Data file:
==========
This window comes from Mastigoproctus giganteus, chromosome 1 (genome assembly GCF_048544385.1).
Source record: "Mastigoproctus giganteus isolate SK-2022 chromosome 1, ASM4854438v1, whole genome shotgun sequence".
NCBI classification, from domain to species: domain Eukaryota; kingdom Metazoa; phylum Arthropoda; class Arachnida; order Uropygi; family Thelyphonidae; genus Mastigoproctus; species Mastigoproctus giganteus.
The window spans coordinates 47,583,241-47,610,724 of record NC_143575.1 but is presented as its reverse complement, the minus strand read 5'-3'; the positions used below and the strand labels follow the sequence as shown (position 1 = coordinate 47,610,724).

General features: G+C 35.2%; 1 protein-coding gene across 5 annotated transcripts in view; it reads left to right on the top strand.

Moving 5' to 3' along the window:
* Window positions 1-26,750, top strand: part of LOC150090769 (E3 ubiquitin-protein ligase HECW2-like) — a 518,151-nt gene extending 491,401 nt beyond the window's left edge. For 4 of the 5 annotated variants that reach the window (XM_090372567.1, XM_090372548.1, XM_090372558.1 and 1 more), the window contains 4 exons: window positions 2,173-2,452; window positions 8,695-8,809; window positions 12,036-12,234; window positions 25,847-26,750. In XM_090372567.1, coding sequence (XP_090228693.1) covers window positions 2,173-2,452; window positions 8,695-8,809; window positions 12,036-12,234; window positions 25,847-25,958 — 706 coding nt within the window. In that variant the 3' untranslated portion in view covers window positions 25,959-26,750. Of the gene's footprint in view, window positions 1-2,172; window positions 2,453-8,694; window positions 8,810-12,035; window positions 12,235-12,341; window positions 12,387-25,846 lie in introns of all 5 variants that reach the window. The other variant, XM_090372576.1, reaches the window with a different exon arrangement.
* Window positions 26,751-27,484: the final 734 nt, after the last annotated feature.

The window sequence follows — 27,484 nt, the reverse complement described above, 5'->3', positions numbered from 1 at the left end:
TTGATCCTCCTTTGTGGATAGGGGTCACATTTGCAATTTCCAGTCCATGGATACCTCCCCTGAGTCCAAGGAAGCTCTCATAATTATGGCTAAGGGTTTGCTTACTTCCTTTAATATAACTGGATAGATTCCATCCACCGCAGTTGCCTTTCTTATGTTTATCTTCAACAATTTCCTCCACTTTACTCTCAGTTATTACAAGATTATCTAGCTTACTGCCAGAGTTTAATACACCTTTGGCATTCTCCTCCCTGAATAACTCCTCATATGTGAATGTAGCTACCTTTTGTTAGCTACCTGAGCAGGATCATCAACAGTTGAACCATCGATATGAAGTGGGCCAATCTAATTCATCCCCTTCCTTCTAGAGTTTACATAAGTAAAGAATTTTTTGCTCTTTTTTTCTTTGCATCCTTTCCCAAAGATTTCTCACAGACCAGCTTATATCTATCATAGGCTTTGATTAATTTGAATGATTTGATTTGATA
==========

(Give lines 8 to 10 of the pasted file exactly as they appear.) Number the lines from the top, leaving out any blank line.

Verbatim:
* Window positions 26,751-27,484: the final 734 nt, after the last annotated feature.

The window sequence follows — 27,484 nt, the reverse complement described above, 5'->3', positions numbered from 1 at the left end:
TTGATCCTCCTTTGTGGATAGGGGTCACATTTGCAATTTCCAGTCCATGGATACCTCCCCTGAGTCCAAGGAAGCTCTCATAATTATGGCTAAGGGTTTGCTTACTTCCTTTAATATAACTGGATAGATTCCATCCACCGCAGTTGCCTTTCTTATGTTTATCTTCAACAATTTCCTCCACTTTACTCTCAGTTATTACAAGATTATCTAGCTTACTGCCAGAGTTTAATACACCTTTGGCATTCTCCTCCCTGAATAACTCCTCATATGTGAATGTAGCTACCTTTTGTTAGCTACCTGAGCAGGATCATCAACAGTTGAACCATCGATATGAAGTGGGCCAATCTAATTCATCCCCTTCCTTCTAGAGTTTACATAAGTAAAGAATTTTTTGCTCTTTTTTTCTTTGCATCCTTTCCCAAAGATTTCTCACAGACCAGCTTATATCTATCATAGGCTTTGATTAATTTGAATGATTTGATTTGATA